Making Tarragon Vinegar at home

I love French Tarragon. Artemisia dracunculus 'Sativa', or French Tarragon, is a beautiful aromatic herb that thrives in summer, dying back to ground over winter. If you bring it inside to protect it from frost, or keep it under glass, the root will survive and come back the following Spring.

Tarragon Vinegar Recipe

If you're not sure how it tastes but you've had a herb which is similar to aniseed or licorice, you've probably had Tarragon. Generally French Tarragon plants have a lifespan of about 3 years. I once made the mistake of buying Russian Tarragon seeds when I'd lost my plant over the winter, only to discover that the flavour is nowhere near as intense as its French counterpart.

French Tarragon rarely flowers so cannot be grown from seed, only from cuttings. Tarragon vinegar is beautiful in salad dressings in the summer, and lovely with chicken in the cooler months as a reminder of what's to come the following Spring. It's great for making an aromatic mayonnaise and bearnaise sauce. It's so simple to make and, if you have some in your garden, there's still time to make it before this lovely herb begins to die off for another year*.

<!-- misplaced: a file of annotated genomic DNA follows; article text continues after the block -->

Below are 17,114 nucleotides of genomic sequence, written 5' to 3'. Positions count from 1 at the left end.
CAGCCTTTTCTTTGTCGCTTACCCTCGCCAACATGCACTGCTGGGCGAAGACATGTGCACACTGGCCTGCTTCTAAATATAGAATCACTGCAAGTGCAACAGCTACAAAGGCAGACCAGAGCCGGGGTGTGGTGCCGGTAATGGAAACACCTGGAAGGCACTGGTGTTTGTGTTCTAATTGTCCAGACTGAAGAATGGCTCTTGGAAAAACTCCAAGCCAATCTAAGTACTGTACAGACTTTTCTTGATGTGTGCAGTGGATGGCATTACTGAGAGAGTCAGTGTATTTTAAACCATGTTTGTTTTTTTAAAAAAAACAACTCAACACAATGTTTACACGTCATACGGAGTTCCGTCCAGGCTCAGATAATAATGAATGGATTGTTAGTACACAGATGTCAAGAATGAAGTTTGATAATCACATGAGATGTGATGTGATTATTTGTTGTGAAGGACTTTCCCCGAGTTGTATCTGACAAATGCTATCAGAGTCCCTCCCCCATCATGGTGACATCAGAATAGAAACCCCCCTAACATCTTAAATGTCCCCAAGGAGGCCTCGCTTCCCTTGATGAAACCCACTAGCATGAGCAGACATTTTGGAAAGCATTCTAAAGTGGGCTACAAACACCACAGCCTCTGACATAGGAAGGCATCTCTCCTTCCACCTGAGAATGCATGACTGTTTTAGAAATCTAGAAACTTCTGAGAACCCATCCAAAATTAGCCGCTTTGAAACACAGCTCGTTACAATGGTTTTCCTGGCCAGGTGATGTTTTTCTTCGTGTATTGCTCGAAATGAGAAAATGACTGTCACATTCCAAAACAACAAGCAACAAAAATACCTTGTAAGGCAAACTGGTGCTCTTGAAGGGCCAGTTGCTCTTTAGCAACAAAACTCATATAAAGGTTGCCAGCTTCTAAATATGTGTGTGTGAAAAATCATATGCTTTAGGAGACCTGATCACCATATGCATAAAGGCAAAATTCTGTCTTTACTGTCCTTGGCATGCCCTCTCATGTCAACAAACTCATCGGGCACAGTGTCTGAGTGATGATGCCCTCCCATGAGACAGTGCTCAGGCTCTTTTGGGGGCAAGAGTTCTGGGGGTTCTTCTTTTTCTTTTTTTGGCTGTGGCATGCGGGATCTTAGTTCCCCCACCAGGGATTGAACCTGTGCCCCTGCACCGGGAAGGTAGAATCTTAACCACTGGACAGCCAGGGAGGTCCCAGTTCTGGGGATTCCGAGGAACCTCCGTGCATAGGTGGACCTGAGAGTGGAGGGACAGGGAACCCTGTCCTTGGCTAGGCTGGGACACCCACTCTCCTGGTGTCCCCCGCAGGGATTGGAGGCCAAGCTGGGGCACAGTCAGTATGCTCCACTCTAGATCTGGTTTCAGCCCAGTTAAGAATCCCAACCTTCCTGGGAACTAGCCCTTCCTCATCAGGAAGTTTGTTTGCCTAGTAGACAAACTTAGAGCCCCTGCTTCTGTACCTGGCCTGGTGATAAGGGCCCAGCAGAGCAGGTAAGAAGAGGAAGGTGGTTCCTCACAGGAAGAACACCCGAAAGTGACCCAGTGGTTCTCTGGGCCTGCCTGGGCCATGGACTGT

Tarragon Vinegar Recipe


500ml white wine vinegar

1/2 tsp black peppercorns

a generous handful of fresh French Tarragon, the freshest with the most lush green leaves you can find.


Pour the vinegar into a Kilner-type clip top jar. Add the peppercorns and Tarragon. Seal the lid, pop into the fridge and leave to steep for two weeks.

Don't leave it for much longer than this because, rather than improving over time, the leaves and stems will instead go bitter which is not what you want.

After two weeks, strain the vinegar either through a sieve or, for a really clear vinegar, through butter muslin/cheesecloth.

You can then compost the tarragon. Too much vinegar in your compost isn't advisable because it can ultimately make your compost acidic, but a small amount like this will be fine. 

Put your beautiful Tarragon Vinegar into a sterilised glass bottle and seal.

Tarragon Vinegar Homemade

*Your French Tarragon plant will die back over the winter. If you live in a very cold area and/or it's a hard winter, the cold may kill it off completely. But if you bring it indoors (or into a greenhouse or polytunnel), your plant should start producing shoots again next Spring. Then put it back outside when all risk of frost has passed.

I always keep my French Tarragon in pots for this reason, so the plants can easily be moved inside when the time comes. 

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